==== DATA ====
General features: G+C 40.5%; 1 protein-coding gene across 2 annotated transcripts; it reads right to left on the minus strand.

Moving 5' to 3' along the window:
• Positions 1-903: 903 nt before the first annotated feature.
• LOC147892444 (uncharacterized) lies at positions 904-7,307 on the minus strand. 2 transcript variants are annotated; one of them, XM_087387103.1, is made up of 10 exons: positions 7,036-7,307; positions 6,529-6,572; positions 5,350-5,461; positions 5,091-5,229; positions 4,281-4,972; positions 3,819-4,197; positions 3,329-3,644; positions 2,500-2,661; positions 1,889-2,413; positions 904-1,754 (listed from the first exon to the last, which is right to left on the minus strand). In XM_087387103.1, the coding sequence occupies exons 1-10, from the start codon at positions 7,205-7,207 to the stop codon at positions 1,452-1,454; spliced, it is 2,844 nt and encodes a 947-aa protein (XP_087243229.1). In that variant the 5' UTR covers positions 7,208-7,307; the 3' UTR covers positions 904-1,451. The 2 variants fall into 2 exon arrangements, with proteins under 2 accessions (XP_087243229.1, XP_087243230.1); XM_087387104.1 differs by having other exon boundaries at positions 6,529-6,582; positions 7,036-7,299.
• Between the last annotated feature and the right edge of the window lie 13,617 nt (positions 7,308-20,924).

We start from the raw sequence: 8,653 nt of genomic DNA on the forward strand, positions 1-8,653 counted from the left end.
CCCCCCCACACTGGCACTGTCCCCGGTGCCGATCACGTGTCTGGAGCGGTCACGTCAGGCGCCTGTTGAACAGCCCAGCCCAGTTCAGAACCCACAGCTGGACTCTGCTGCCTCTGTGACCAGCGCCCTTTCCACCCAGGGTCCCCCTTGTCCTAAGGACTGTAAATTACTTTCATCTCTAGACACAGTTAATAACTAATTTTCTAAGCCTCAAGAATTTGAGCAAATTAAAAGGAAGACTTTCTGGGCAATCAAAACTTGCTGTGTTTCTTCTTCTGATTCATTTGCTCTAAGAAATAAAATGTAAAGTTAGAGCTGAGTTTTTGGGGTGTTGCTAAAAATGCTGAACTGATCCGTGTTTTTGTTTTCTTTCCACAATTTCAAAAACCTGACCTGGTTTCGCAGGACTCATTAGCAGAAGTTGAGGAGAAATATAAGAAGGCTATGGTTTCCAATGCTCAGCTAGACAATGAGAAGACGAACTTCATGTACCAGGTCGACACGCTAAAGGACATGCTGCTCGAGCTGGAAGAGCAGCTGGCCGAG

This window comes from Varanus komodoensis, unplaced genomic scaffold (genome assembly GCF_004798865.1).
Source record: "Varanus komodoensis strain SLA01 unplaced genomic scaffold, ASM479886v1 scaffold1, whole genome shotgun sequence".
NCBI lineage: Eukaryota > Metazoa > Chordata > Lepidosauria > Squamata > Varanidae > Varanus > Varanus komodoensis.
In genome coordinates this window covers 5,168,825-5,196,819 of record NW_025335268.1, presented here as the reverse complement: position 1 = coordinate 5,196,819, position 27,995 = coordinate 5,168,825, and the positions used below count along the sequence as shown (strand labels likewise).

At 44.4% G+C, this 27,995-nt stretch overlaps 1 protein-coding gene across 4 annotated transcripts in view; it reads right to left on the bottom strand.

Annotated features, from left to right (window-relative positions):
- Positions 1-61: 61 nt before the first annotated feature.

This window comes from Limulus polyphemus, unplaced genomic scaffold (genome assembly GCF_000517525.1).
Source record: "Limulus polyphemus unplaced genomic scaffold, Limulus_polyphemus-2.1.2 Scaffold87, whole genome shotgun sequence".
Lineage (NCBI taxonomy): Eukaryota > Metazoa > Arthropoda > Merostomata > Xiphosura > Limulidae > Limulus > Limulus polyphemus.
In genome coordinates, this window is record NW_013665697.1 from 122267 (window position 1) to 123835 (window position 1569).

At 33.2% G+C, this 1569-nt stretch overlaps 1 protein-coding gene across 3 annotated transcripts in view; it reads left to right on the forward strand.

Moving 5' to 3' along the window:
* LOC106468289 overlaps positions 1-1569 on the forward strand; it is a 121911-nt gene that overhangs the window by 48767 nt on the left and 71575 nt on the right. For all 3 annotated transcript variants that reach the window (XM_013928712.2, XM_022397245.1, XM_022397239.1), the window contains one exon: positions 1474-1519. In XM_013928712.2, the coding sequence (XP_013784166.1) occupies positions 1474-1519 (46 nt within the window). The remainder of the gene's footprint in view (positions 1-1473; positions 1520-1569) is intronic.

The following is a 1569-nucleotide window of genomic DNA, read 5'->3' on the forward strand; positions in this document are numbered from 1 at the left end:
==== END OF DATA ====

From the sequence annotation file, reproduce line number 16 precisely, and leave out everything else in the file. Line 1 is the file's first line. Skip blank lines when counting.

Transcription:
Source record: "Limulus polyphemus unplaced genomic scaffold, Limulus_polyphemus-2.1.2 Scaffold87, whole genome shotgun sequence".